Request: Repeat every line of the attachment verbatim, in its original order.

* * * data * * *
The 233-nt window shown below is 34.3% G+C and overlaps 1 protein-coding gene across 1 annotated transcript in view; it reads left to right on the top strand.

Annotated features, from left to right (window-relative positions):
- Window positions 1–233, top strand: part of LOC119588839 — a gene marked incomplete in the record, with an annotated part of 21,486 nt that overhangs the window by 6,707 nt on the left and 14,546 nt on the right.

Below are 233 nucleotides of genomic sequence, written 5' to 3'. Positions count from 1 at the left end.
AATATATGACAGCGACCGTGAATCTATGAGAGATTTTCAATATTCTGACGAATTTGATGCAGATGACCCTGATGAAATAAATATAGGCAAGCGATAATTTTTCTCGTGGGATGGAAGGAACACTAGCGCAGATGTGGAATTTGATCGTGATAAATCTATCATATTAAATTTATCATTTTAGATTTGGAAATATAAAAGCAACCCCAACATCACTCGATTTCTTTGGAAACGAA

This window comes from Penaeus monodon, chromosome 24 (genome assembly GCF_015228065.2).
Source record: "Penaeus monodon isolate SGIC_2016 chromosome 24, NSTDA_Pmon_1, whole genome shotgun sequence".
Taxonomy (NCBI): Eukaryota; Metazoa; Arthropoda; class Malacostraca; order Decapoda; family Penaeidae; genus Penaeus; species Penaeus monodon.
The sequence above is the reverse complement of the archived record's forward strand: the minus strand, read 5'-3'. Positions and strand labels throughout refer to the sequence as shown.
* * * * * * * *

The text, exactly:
The 233-nt window shown below is 34.3% G+C and overlaps 1 protein-coding gene across 1 annotated transcript in view; it reads left to right on the top strand.

Annotated features, from left to right (window-relative positions):
- Window positions 1–233, top strand: part of LOC119588839 — a gene marked incomplete in the record, with an annotated part of 21,486 nt that overhangs the window by 6,707 nt on the left and 14,546 nt on the right.

Below are 233 nucleotides of genomic sequence, written 5' to 3'. Positions count from 1 at the left end.
AATATATGACAGCGACCGTGAATCTATGAGAGATTTTCAATATTCTGACGAATTTGATGCAGATGACCCTGATGAAATAAATATAGGCAAGCGATAATTTTTCTCGTGGGATGGAAGGAACACTAGCGCAGATGTGGAATTTGATCGTGATAAATCTATCATATTAAATTTATCATTTTAGATTTGGAAATATAAAAGCAACCCCAACATCACTCGATTTCTTTGGAAACGAA

This window comes from Penaeus monodon, chromosome 24 (genome assembly GCF_015228065.2).
Source record: "Penaeus monodon isolate SGIC_2016 chromosome 24, NSTDA_Pmon_1, whole genome shotgun sequence".
Taxonomy (NCBI): Eukaryota; Metazoa; Arthropoda; class Malacostraca; order Decapoda; family Penaeidae; genus Penaeus; species Penaeus monodon.
The sequence above is the reverse complement of the archived record's forward strand: the minus strand, read 5'-3'. Positions and strand labels throughout refer to the sequence as shown.